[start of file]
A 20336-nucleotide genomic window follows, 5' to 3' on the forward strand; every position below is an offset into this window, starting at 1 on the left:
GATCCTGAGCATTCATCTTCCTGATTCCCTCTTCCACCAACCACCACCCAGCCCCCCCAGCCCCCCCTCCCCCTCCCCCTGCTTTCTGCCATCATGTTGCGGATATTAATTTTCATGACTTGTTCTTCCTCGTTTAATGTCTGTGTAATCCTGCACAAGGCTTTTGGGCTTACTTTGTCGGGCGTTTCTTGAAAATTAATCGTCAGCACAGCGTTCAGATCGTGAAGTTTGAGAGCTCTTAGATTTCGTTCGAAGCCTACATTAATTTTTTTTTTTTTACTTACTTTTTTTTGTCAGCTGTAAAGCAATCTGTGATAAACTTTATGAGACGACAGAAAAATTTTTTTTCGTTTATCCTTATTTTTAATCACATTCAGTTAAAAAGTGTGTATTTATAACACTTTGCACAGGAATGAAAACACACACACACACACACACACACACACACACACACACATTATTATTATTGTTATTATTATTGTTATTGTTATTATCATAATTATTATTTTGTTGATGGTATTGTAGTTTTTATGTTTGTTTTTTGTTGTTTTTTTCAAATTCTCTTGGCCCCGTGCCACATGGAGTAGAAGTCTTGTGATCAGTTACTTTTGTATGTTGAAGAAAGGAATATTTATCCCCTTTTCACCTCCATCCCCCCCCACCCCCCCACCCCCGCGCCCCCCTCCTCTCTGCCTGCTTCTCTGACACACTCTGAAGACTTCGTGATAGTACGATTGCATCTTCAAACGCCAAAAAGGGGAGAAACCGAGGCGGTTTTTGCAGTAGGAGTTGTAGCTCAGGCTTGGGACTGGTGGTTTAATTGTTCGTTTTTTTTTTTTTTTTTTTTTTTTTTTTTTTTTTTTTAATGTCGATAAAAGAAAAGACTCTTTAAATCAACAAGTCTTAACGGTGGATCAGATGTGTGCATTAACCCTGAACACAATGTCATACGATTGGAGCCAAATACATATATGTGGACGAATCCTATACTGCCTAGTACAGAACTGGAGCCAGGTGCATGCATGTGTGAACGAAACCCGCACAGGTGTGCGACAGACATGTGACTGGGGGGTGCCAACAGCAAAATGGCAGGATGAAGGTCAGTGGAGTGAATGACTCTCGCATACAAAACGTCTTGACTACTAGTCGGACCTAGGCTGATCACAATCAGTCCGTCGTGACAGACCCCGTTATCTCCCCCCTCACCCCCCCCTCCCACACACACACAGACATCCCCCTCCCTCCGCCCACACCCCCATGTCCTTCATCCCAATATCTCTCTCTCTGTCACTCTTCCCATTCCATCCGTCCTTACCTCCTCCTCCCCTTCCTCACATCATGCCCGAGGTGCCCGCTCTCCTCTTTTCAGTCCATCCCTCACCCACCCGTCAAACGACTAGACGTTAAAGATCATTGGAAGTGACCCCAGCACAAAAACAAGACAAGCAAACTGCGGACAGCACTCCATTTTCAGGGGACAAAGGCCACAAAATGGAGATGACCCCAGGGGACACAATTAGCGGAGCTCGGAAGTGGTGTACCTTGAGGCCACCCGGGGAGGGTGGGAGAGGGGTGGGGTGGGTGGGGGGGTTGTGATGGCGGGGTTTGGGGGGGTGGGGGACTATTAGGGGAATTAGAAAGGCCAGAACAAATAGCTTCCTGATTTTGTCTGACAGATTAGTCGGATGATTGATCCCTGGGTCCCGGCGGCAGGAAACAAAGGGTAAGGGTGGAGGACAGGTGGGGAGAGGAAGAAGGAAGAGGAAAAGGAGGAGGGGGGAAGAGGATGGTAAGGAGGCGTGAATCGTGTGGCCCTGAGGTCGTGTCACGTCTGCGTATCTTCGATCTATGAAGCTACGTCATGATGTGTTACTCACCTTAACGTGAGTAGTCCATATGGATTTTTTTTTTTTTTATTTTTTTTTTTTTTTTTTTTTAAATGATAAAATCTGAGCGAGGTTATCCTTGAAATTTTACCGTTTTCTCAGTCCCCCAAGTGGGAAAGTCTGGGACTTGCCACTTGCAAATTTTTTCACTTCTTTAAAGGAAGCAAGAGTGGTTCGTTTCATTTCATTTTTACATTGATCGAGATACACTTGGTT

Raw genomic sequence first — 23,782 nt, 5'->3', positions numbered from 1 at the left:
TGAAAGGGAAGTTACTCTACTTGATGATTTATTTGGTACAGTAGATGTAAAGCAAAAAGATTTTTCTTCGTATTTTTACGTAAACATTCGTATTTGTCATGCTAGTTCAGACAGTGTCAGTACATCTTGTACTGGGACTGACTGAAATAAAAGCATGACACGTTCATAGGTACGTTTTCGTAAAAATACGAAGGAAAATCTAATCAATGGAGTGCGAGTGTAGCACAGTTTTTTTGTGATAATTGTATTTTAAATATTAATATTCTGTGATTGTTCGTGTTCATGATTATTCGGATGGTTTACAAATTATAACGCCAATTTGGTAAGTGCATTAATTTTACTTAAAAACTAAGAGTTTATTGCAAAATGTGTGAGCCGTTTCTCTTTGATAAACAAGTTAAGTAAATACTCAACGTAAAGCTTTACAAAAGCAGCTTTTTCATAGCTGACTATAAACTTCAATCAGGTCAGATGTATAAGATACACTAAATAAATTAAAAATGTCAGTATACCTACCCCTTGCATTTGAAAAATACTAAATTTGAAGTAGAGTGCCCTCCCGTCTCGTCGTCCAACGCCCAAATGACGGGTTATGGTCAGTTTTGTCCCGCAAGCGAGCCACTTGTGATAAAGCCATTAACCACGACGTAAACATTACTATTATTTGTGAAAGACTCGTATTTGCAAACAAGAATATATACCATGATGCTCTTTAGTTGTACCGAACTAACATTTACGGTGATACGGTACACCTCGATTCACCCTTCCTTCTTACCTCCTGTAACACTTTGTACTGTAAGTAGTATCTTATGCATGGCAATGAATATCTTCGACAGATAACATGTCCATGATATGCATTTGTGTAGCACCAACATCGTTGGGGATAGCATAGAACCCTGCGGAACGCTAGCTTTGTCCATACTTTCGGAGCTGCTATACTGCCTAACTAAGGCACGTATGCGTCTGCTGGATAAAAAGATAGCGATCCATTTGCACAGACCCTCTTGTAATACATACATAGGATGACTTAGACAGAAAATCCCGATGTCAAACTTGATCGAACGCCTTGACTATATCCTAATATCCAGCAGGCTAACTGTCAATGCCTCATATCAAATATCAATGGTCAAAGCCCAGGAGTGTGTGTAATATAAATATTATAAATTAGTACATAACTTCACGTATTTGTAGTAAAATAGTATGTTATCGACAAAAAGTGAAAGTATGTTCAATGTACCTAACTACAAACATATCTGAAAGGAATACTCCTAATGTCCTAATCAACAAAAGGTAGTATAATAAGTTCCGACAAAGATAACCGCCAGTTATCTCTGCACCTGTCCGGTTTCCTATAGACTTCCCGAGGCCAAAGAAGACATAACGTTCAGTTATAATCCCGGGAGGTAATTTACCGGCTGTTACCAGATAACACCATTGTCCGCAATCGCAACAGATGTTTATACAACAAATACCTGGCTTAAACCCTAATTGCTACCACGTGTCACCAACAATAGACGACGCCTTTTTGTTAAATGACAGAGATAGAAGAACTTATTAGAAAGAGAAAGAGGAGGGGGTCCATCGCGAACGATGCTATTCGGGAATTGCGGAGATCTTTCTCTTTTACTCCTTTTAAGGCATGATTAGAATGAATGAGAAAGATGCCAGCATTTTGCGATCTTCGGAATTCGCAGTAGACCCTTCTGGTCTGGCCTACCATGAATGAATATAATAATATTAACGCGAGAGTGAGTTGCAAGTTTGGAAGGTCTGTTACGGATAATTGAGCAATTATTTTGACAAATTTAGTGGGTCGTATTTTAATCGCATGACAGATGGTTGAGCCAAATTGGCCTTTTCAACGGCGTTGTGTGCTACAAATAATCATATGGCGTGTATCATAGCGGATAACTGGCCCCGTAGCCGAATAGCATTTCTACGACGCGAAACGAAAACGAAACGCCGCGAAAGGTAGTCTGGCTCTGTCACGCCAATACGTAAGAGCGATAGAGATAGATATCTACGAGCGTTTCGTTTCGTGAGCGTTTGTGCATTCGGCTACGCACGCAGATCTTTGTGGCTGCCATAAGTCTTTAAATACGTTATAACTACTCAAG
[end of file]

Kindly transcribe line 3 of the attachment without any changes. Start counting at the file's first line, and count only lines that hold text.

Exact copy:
Raw genomic sequence first — 23,782 nt, 5'->3', positions numbered from 1 at the left: